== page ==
Originally published in The San Francisco Bay Guardian, June 26, 2002.

Cocksucking wasonce, believe it or not, viewed as an act of political rebellion. In the early, palmy days of gay liberation, sex-radical manifestos celebrated the “revolutionary” potential of male-male sex. Sodomy versus patriarchy. Or as one slogan had it, “Up the ass of the ruling class.”

Orgasm now! If consumer capitalism thrives on delayed gratification, orgy rooms do not. And back in the1970s, San Francisco was just one giant orgy room, or so nostalgia would have us believe. Homosex was everywhere, and it seemed only Armistead Maupin actually had a job. Those were innocent times, when the aftermath of an evening of fellatio at the Boot Camp or fisting at the Slot could be undone by a good night’s rest and maybe a visit to the clap clinic. But within a short decade, the Edenic orgy came crashing down, straight into a swamp of viral death.

And yet even death can’t stop desire. Despite ongoing troubles with AIDS, and the queer community’s love affair with respectability, gay sex is back. A confluence of factors--some good, some not so--have resuscitated queer sluttishness. First came battle fatigue and the dawning realization that the epidemic was going to be around for a long time to come, so carpe diem, dammit. Then came the rise of the Internet; in a place like San Francisco, getting laid via AOL is as easy as ordering a pizza. (Assuming that the pizza delivery boy stands you up half the time.) The rise of new drug regimes has made HIV seem less threatening, even though it’s still plenty deadly. And despite all the rear-guard backlash against sodomy, the discourse around sexuality has broadened greatly over three decades. What was once unspeakable is now just more fodder for talk-shows. Queer As Folk is a hit. Sex, including gay sex, including kinky sex, just won’t shut up, though whether this is what Herbert Marcuse dubbed “repressive tolerance” is worth pondering.

In 1982, I was editor of the program book of what was then called the Lesbian/Gay Freedom Day Parade, back before “pride” changed from a deadly sin to a political agenda. On the very last page, there was a short article warning of a mysterious new disease that had begun cropping up among gay men. That was just before the deluge, before everything changed. Gay men, just emerging from millennia of oppression, were still fighting the battle against shame when--boom--the wages of sin became plain to see on the faces of frail men stumbling through the Castro. The unspeakable had crashed the party.

We began marching around in ACT-UP T-shirts that read “Silence equals death,” but in our heart of hearts there was the unspoken, ghastly knowledge that sex, too, could equal death. In the late 1980s, things got godawful grim on the fuck front.

We queers had once done our time in high schools where the good girls/sluts dichotomy held sway. But we’d broken free to become happy, proud sluts ourselves. And now, our enemies cackled, we were paying the price.

Buena Vista Park was defoliated. The bathhouses got shut down. As leathermen died off, the stand-up-sex backroom bars South of Market disappeared, too. Tumbleweeds blew down the empty reaches of Castro Street.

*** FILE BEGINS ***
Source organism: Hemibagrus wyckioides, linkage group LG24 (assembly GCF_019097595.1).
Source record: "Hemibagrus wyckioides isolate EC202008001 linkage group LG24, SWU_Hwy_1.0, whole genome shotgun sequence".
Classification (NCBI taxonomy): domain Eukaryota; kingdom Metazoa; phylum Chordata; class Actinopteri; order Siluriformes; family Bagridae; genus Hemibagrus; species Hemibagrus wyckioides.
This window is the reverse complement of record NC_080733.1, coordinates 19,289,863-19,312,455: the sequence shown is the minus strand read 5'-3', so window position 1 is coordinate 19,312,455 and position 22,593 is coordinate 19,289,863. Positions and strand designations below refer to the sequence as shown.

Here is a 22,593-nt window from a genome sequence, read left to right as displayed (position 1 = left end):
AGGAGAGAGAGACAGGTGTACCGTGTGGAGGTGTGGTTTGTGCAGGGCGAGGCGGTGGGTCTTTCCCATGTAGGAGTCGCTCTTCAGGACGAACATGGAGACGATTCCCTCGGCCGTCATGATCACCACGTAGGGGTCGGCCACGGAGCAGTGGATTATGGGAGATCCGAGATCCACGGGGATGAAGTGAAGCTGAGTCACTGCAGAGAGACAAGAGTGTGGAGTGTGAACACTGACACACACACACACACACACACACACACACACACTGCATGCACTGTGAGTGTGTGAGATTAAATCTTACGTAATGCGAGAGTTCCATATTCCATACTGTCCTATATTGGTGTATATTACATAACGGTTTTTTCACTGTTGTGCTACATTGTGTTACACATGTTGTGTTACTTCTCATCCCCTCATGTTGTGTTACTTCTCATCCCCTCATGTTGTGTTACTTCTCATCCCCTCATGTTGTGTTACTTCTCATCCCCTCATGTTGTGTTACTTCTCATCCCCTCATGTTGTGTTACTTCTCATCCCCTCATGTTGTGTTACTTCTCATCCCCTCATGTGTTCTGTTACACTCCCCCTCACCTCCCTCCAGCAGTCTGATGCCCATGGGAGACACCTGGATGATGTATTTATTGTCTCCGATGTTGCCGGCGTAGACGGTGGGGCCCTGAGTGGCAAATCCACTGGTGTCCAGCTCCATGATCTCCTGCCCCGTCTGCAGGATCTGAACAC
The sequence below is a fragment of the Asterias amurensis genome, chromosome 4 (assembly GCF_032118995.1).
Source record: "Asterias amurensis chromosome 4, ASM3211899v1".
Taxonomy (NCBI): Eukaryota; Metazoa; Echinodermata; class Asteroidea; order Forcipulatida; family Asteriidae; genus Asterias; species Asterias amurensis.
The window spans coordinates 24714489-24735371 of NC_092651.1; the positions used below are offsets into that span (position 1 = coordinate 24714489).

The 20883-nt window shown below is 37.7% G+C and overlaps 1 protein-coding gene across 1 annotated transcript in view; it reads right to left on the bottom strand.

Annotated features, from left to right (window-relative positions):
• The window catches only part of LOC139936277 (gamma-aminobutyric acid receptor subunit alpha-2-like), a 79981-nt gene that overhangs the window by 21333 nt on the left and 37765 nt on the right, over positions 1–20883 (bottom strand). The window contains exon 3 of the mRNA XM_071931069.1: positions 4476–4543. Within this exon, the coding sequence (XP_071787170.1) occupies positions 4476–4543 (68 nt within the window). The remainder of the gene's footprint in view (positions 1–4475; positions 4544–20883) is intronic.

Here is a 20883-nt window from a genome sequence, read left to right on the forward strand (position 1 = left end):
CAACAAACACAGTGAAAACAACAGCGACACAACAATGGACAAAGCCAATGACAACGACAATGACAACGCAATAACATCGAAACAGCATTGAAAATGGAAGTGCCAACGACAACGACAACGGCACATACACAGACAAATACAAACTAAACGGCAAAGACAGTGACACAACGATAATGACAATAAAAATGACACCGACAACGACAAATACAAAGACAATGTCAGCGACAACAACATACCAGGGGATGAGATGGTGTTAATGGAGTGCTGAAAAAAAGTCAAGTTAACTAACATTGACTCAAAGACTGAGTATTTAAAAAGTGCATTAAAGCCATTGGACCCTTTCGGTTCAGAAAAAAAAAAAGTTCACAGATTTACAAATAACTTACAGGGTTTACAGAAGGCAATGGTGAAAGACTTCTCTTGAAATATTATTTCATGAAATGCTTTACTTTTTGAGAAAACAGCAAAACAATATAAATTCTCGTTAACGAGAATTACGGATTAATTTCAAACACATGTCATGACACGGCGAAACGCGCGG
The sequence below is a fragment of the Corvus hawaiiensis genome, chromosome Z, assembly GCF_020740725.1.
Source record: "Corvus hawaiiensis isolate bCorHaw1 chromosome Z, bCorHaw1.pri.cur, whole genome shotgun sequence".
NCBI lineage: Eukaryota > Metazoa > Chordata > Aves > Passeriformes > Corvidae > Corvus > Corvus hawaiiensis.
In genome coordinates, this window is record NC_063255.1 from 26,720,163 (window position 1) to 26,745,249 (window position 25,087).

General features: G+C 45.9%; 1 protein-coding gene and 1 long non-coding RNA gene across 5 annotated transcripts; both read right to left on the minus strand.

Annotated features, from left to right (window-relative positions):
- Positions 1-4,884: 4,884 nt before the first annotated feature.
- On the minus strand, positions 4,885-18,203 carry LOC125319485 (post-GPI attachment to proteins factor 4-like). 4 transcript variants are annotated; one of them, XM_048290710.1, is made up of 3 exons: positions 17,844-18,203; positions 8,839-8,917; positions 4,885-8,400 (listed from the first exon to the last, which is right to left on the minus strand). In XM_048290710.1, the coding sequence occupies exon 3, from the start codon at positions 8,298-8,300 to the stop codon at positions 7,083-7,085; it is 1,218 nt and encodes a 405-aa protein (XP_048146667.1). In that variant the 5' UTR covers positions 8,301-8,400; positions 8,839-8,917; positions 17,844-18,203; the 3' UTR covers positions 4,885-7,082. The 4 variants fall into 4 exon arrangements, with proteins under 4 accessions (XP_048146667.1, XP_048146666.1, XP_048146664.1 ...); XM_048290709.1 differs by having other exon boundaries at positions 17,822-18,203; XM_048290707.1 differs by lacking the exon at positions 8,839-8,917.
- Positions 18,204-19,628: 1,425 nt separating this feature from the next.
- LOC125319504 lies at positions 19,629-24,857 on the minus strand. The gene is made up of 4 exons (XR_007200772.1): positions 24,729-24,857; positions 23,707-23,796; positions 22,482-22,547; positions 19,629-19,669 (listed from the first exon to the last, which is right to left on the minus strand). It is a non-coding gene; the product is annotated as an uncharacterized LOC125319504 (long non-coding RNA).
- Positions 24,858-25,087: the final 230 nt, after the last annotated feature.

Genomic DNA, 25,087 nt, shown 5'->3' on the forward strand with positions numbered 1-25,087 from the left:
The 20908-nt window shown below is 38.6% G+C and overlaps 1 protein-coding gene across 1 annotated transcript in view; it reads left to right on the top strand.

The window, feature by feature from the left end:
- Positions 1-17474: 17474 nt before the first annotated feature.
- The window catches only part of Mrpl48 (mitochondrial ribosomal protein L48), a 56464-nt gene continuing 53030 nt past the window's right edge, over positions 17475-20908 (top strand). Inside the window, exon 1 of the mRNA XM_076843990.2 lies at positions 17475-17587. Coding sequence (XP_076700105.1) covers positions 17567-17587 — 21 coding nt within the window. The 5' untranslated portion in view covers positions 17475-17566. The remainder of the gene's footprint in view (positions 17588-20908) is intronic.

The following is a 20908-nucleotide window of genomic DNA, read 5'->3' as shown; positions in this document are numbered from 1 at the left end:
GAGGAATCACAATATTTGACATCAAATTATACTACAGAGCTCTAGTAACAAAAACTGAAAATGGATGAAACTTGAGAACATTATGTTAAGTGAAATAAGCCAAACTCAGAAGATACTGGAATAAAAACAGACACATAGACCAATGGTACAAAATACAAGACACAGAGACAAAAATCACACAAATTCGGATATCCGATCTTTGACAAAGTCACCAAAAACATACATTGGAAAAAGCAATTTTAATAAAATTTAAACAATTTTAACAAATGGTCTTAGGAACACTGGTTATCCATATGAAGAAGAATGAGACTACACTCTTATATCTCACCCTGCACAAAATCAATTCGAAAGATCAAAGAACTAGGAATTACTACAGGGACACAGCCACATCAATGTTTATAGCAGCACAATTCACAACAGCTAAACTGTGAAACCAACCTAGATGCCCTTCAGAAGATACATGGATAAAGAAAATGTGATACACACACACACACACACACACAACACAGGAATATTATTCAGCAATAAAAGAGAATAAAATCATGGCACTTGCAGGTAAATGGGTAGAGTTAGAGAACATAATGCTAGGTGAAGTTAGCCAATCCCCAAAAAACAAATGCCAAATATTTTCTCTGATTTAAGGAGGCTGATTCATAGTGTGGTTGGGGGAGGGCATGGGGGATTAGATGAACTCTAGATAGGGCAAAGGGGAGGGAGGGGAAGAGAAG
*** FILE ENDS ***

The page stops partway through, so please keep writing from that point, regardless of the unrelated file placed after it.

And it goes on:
Sluts--those of us who survived--went out of style.

The threat of HIV was (and is) real and deadly. But the epidemic also was seized upon as a instrument of control, both by assimilationists within the queer community who wanted us all to behave like good girls, and by those in the larger heterocentrist culture who were both envious and repelled by men who numbered their sex partners in the dozens. Or hundreds. Or thousands.

Partly as a result of AIDS, many more men came out--always a desirable thing. But a goodly share of them were less sex-positive than those who’d gone before, and some young queers bitterly blamed their enforced self-restraint on men they decried as old libertines. And it turned out that the ruling class, too, had its fair share of homos, and not all of them wanted to rock the yacht.

Many Respectable Gay Leaders proclaimed that we were really no different from everyone else, that our pre-HIV carousings were just growing pains. That immature sowing of wild oats, they said, had been a symptom of the internalized homophobia that robbed us of self-respect.

Sexual radicalism was supposedly defunct, derided as another dead end of a failed countercultural moment. In place of the sixties’ genderflex hippies in the Haight, the seventies’ gay radicals, and the eighties’ self-consciously butch clones with poppers stuck up their noses, the new face of the queer movement was responsible folks making responsible demands. Gay marriage. Gay adoption. A place at the table. A place in the ranks. A broader, sadder-but-wiser queer community demanded every right that hets have, even the right to be boringly desexualized.

Gays began settling down in monogamously coupled bliss. Some moved to the ‘burbs, bought that BMW, spent their days at IKEA and the MCC. Given the large proportion of het marriages that crash and burn, it should come as no surprise that many of these domestic arrangements didn’t last as long as hoped. Some did, though, and more power to ‘em. As long as it stems from true mutual desire, not just from jealousy and fear, monogamy is a fine thing. Sometimes it even works out.

But not everyone longs to raise rug rats and exchange vows in church. And sluts should have rights, too. When Rosie finally, finally, finally came out, she didn’t do so for the sake of her queer brethren and sistren, nor as a challenge to straight hegemony. She came out for the sake of The Children, deriding as “gay Nazis” the more radical queers who’d urged to for years to come out. Thanks a whole fucking lot, hon.

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